Author: Amy Harmon
Genres: Women & Family Issues, Young Adult Realistic/Issues
Format: eBook • Pages: 320
Published: March 22, 2013
Blue Echohawk doesn't know who she is. She doesn't know her real name or when she was born. Abandoned at two and raised by a drifter, she didn't attend school until she was ten years old. At nineteen, when most kids her age are attending college or moving on with life, she is just a senior in high school. With no mother, no father, no faith, and no future, Blue Echohawk is a difficult student, to say the least. Tough, hard and overtly sexy, she is the complete opposite of the young British teacher who decides he is up for the challenge, and takes the troublemaker under his wing.
This is the story of a nobody who becomes somebody. It is the story of an unlikely friendship, where hope fosters healing and redemption becomes love. But falling in love can be hard when you don't know who you are. Falling in love with someone who knows exactly who they are and exactly why they can't love you back might be impossible.
I received this book in exchange for an honest review.
Let me address the content warning up front. I put it there because some of my readers will be offended by the portrayals and themes in this book. I usually only give a content warning for gratuitous language, violence or sex—when they’ve been thrown in for the shock value alone.
THIS IS NOT ONE OF THOSE BOOKS!
I soooo loved this book! I don’t even know how to describe how much I loved it. Amy Harmon is a talented writer and this book pulled me in and kept me captive.
Blue Echohawk is what you might call a “bad” girl—she has a reputation for liking the boys, she is a rebel, and she has an attitude that won’t quit. She swears. She’s rude. She’s rough. But that’s not all there is to her. As she says to her teacher:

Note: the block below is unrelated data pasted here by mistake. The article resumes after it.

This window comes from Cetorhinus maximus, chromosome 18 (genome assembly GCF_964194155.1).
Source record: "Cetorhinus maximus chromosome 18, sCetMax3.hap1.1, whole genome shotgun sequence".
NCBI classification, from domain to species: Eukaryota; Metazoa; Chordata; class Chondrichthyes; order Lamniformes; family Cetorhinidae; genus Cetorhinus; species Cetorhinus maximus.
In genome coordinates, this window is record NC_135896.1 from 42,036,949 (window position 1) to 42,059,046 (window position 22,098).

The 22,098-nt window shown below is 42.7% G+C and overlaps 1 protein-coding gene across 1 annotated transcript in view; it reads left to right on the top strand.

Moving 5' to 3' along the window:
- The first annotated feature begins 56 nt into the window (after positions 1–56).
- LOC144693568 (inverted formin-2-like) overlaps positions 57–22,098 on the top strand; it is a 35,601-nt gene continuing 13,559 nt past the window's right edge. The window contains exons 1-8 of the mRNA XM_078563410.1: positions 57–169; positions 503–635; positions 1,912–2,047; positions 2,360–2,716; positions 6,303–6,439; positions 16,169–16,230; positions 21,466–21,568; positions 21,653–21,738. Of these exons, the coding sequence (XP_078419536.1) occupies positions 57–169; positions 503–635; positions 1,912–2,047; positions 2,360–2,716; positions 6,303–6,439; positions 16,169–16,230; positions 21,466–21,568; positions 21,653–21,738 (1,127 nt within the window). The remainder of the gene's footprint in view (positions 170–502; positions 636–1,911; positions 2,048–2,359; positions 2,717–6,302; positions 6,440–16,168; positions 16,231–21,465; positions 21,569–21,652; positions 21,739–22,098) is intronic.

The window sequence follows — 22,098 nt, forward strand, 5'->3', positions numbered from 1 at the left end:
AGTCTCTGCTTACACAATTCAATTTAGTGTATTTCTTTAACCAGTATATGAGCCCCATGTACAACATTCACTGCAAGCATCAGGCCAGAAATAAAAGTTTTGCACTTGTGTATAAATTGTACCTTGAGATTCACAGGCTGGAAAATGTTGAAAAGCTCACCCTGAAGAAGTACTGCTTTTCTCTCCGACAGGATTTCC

“There’s a whole lot more to most people than meets the eye, Wilson. Unfortunately, a lot of times it isn’t good stuff. It’s scary stuff, painful stuff.”
As you read, you slowly realize that this description certainly applies to Blue. She’s had an unbelievably rough life, and yet underneath the bravado is a gifted young woman with a kind heart, seeking peace and redemption.
As Blue struggles to find her place in the world, to solve the mystery of where she came from, we follow along. I found my heart agreeing with Wilson, when he said:
“I keep wishing you had had a better life…a different life. But a different life would have made you a different Blue. … And that would be the biggest tragedy of all.”
Redemption eventually comes, but there are still consequences from Blue’s previous choices. I found myself thinking, “Will this girl never get a break?” She does, and there is a satisfying ending, but the struggle she has to face is so hard. It made me feel stronger to read this, to see her courage. It made me want to be more true to myself and to face my own battles head-on.
“Life is all we have, and we live it as we believe in living it. But to sacrifice what you are and to live without belief, that is a fate more terrible than dying.”
There is swearing, violence, drug and alcohol use. There are references to sexuality, but it’s not explicit. Some readers may have a problem with the love story. And yet the positive messages of being who you are, refusing to give up, rising above whatever life throws at you are so strong, that I can still recommend this whole-heartedly. I would absolutely let teens, 15 and up, read this.
A powerful book. It gets all five stars from me.
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